Melanoma DOT

Melanoma is a type of cancer that forms in cells called melanocytes. It usually forms in skin, but can also form in other tissues such as the eyes or intestines. Exposure to ultraviolet radiation from the sun or tanning beds can raise the risk of melanoma of the skin. Members of the Melanoma disease-oriented team (MDOT) do research to improve understanding and management of skin cancers. The MDOT has these broad goals:

  • Improve melanoma treatment
  • Develop immune system therapies to treat it
  • Create targeted therapies against proteins involved in the disease’s spread to other areas
  • Identify new genes involved in melanoma susceptibility
  • Develop strategies to prevent the disease
  • Develop animal models of melanoma

A Sample of Current Projects

  • Mimicking human tumors in mice. Recent scientific advances, including groundbreaking work by HCI researchers, make it possible to create “personal” mouse models of cancer, called xenografts, from an individual’s cancer cells. To make a xenograft, researchers implant tumor tissue from patients into mice. The grafted tumors grow, looking and behaving like the original human tumors. They even spread to the same places in the bodies of mice as in patients. Researchers have created mouse models for different types of melanoma and use these to pursue new and improved cancer treatments. Xenografts are also important in basic research to understand the mechanisms and genetic basis of cancer development.
  • Repurposing an anti-HIV drug to treat melanoma. Patients who take Nelfinavir, a drug used to treat HIV infection, have a lower incidence of cancers. Recent laboratory studies using this drug to treat several other cancer types show it works directly against them. In the laboratory, Nelfinavir also appears to make tumors more sensitive to radiation treatment. In the next step towards using Nelfinavir as a treatment for melanoma, researchers are testing whether it works against tumors in melanoma mouse models.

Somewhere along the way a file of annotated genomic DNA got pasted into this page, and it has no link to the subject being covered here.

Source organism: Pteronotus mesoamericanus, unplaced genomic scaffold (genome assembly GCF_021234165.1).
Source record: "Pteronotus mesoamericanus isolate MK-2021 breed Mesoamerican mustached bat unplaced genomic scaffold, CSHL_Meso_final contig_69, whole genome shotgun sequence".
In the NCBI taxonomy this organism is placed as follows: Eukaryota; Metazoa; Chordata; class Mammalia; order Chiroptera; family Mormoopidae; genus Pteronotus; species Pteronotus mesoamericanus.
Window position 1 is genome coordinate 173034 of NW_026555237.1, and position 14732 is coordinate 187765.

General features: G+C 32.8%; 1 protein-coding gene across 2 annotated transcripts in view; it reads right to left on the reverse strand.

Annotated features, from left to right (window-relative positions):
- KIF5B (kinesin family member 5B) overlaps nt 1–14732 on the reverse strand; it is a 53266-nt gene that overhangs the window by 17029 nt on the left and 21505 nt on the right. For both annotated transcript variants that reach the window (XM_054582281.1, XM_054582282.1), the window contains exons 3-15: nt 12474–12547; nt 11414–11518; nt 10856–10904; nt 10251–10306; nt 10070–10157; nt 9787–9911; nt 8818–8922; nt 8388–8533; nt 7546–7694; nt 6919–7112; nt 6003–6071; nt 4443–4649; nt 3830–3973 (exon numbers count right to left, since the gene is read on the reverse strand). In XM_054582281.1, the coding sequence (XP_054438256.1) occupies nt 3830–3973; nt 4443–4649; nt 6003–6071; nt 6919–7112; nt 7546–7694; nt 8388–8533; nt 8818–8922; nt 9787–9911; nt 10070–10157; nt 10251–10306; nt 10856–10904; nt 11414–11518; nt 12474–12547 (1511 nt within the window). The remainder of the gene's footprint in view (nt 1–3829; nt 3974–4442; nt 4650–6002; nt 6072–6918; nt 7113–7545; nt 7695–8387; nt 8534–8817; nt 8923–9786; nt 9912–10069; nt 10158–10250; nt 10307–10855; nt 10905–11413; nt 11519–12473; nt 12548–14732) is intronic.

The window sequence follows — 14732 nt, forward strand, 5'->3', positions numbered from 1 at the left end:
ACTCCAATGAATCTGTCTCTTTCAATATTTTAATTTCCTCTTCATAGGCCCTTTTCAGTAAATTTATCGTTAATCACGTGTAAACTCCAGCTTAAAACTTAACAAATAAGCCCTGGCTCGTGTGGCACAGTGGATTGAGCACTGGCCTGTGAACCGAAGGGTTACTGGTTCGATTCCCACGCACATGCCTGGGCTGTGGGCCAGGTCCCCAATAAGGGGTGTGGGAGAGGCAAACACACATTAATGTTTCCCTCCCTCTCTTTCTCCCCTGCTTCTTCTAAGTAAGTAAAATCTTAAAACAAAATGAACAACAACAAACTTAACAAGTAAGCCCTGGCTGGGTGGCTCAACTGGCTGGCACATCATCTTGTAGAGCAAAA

• Identifying new melanoma susceptibility genes. About 10 percent of melanomas are thought to be due to inherited genetic risk. Using the Utah Population Database, a unique health data and genealogy resource, families have been identified in Utah who carry mutations that result in a high risk of developing melanoma. Researchers are analyzing the DNA of these family members to identify specific genes that contribute to the high rate of melanoma in these families. Further studies to understand the normal role of these genes may point to ways to counter the effects of these mutations.

Co-Leaders

Robert Hans Ingemar Andtbacka
Robert Hans Ingemar Andtbacka, MD, CM
Associate Professor of Surgery
robert.andtbacka@hci.utah.edu
Cancer Center Bio
Douglas Grossman
Douglas Grossman, PhD, MD
Professor of Dermatology
douglas.grossman@hci.utah.edu
Cancer Center Bio
Sheri L. Holmen
Sheri L. Holmen, PhD
Associate Professor of Surgery
sheri.holmen@hci.utah.edu
Cancer Center Bio